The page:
The Hague Convention on Choice of Court Agreements (the “Convention”), which was presented on 30 May 2005, has (finally) entered into force on 1 October 2015. With the ratification of the Convention by the European Union in June 2015, the requirement of a minimum of two ratifications was complied with. In 2007, Mexico was the first state to ratify. The US and Singapore have already signed the Convention, but have not ratified it as yet.
What is regulated by the Convention?
The Convention regulates the jurisdiction in case of a choice of court in international business-to-business relationships. In addition, the Convention regulates the recognition and enforcement of judgments of the chosen court.
Scope of the Convention
The Convention will apply only in respect of an exclusive choice of court agreement concluded in civil or commercial matters, between parties to an international business-to-business relationship. In other words, there must be an exclusive choice of court agreement in an international commercial contract. For the application of the Convention, it is important whether an exclusive choice has been made for a court of a state that is a party to the Convention. Whether one or more of the parties involved also resides in a contracting state, does not affect the application of the Convention.
The Convention explicitly excludes various agreements and legal relationships from its scope, including those relating to consumers, maintenance obligations, tortious acts and employment contracts.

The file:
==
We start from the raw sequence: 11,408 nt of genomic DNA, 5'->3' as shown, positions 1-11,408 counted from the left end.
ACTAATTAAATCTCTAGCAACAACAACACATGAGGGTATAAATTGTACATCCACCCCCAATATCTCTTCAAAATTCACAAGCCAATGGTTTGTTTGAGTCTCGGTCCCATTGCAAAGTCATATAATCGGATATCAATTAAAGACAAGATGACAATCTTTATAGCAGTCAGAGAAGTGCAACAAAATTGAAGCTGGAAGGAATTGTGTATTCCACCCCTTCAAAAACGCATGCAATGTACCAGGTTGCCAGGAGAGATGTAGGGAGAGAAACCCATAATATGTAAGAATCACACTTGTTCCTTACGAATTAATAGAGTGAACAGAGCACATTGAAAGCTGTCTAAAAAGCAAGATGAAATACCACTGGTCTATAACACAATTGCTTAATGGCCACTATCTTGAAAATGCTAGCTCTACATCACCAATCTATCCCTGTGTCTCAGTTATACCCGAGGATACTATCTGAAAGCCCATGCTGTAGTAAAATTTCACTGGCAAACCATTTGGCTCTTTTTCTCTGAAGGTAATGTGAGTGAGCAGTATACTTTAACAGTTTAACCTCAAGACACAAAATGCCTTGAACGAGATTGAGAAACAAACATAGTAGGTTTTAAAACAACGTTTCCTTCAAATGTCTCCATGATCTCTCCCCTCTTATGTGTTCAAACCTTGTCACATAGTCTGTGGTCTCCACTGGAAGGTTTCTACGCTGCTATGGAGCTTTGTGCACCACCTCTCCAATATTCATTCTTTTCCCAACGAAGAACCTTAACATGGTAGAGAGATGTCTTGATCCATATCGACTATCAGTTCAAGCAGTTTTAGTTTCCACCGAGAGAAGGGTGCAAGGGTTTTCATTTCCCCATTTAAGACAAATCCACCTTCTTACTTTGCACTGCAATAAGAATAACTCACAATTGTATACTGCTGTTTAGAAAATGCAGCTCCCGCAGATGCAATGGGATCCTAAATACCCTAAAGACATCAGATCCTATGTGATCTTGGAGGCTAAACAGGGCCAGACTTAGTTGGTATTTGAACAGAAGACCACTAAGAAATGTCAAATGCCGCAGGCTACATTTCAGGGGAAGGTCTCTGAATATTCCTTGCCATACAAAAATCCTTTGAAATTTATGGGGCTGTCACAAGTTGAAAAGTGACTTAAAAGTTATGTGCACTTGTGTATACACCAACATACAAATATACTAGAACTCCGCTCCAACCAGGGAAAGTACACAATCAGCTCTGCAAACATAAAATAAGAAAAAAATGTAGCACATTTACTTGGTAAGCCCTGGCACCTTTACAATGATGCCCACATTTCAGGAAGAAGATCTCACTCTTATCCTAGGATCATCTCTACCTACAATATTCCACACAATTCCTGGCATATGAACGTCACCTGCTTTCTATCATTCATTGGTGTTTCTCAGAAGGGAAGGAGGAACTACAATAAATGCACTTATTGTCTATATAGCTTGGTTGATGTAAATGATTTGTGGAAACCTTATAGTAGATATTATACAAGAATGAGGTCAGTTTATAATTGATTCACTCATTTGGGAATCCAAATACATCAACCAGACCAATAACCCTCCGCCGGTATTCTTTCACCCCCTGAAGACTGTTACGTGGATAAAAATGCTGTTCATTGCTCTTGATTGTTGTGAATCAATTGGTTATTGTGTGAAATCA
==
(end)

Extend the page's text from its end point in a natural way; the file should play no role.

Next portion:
The purpose of the Convention?
In an international context, arbitration was and is often the chosen method of dispute resolution. An important reason for this is that many countries (at the moment 156) are party to
The current status of the Convention
At the moment, the Convention has been ratified by Mexico (on 27 September 2007) and by the European Union (on 11 June 2015). With the accession of the European Union to the Convention, all member states of the European Union (with the exception of Denmark) have automatically also become a party to the Convention. The United States and Singapore have signed the Convention and will, upon ratification, accede to the Convention as well. It is expected that Singapore, who signed the Convention early this year, will also ratify in the near future. In the United States, it is currently being discussed whether the Convention should be implemented at federal or at state level. In other countries, including Australia, the Convention is being debated.
With the entry into force on 1 October, more than ten years after the presentation of the final version of the Convention, the Convention can now go full steam ahead. Time will tell whether it has created sufficient momentum to become the equal of the New York Convention.
Sources:Press release of the European Commission of 11 June 2015, “Hague Convention on Choice of Court Agreements: approval on behalf of the EU”; News reportof the Hague Conference on Private International Law of 1 October 2015, “The 2005 Choice of Court Convention enters into force”; Text of the Hague Convention on Choice of Court Agreements